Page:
So we know 0.636363... = 63/99 = 7/11.

You can do this with much larger repeating numbers as well. 0.726726... is equal to 726/999 which reduces to 242/333.

Dividing by 7 is probably the most annoying possible aspect of simple arithmetic. There are relatively simple strategies and mental tricks for all of the other divisors between 1 and 10, by 7 stands alone.

Here's where division comes in. Lets say you wanted to divide 9573 by 7. Let's work from the left.

Start with thousands. So 9/7 = 1 with a remainder of 2. So our first digit is 1.

Since we had a remainder of 2, and the hundreds digit is 5, we next get 25/7 = 3 with a remainder of 4. So our next digit is 3.

We have a remainder of 4, and the tens place we have a 7, so we have 47/7 = 6 with a remainder of 5.

We have a remainder of 5, and in the ones place we have a 3. So 53/7 = 7, with a remainder of 4.

We remember, then that 4/7 is equal to .571428 repeating.

So 9573 divided by 7 is 1367.571428 repeating.

You can use factorials to remember easy stats about time.

- There are 4! (or 4*3*2*1) hours in a day.
- There are 8! minutes in 4 weeks
- There are 10! seconds in 6 weeks.

You never know when you'll be pricing out an 11-year fixed income product, so this might come in handy. When multiplying a figure by the number 11, follow this pattern: leave the last and first digits alone, then sum each and every pair of digits next to each other (this makes most sense when seen in example):

1. 4,281 x 11 becomes the following digits: (4)(4+2),(2+8)(8+1)(1) or 47,091

When the sum of a pair is greater than 10, carry that digit to the next left pair (as seen above, where 2+8 was 10)

2. Let's try something harder. 9,621,576,521 x 11 becomes: (9)(9+6),(6+2)(2+1)(1+5),(5+7)(7+6)(6+5),(5+2)(2+1)(1) or 105,837,341,731

Converting fractions to decimals are usually pretty easy when the number in the denominator is less than 10. The glaring exception is with 7 in the denominator.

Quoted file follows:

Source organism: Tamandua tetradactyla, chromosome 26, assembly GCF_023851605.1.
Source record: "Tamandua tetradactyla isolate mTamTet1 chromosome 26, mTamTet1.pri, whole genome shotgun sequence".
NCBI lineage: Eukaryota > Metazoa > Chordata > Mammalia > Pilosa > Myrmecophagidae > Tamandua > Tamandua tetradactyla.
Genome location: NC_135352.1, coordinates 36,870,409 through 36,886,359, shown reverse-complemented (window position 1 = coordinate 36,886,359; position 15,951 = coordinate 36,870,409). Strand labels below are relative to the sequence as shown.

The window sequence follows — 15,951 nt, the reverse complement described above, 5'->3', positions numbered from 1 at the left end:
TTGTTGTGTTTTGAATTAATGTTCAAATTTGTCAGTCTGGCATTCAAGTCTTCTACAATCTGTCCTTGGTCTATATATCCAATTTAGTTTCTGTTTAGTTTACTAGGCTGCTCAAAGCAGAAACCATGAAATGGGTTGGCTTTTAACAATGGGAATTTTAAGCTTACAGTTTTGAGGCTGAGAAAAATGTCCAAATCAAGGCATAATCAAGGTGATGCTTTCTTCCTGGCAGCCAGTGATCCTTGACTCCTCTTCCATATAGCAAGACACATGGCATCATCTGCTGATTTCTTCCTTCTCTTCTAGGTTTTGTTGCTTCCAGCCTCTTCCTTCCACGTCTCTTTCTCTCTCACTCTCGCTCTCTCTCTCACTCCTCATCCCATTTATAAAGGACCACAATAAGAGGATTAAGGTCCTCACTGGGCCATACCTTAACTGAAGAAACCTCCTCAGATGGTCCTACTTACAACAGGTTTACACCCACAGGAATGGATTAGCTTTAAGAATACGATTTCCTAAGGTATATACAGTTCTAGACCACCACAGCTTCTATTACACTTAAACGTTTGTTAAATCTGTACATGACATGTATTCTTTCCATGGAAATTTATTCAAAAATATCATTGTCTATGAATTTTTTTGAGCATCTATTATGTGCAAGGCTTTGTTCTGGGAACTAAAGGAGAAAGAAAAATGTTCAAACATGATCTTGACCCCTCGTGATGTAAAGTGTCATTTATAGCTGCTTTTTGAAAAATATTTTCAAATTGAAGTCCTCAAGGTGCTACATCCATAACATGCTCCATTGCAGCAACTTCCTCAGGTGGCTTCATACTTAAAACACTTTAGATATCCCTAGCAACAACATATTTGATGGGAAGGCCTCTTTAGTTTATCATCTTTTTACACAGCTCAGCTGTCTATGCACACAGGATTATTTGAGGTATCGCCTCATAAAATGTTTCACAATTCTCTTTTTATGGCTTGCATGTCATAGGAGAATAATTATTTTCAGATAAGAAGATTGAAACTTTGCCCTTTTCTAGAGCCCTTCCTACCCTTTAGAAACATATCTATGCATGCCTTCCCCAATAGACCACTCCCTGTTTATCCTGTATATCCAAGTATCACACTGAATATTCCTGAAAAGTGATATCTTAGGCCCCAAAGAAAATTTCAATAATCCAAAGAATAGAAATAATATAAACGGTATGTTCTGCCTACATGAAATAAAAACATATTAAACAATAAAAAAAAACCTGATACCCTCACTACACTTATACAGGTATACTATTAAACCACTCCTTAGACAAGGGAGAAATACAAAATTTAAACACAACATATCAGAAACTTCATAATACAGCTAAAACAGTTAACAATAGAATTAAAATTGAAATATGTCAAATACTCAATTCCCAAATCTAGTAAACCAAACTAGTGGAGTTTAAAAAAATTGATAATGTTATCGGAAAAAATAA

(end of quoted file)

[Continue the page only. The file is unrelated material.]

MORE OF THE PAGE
The one thing you need to remember in order to divide by 7 is that 1/7 = .142857 repeating. That's the key. If you can remember that, with a little practice, dividing by 7 becomes a breeze.

The next thing that you have to realise is that multiples of that just cycle through the six numbers. For example, 2/7 = .285714 repeating. Notice what just happened?

The numbers always cycle in the same sequence. For 1/7, the cycle starts at 1, the lowest digit. For 2/7, the cycle starts with 2, the second lowest digit. For 3/7, (.428571 repeating) the cycle starts with the 4, the third lowest digit. That's the process.

*This one really isn't a maths trick, so much as it is a rule of thumb...*

Don't have a financial planner to walk you through asset allocation? A simple way to find out is to subtract your age from the number 120, the number remaining is the percentage of your portfolio that should be in stocks.

For instance, if you're 50, you should be keeping 70% of your holdings in stocks with the remaining 30 per cent in fixed income products.

## NOW WATCH: Money & Markets videos

### Business Insider Emails & Alerts

Site highlights each day to your inbox.

**Follow Business Insider Australia on Facebook, Twitter, LinkedIn, and Instagram.**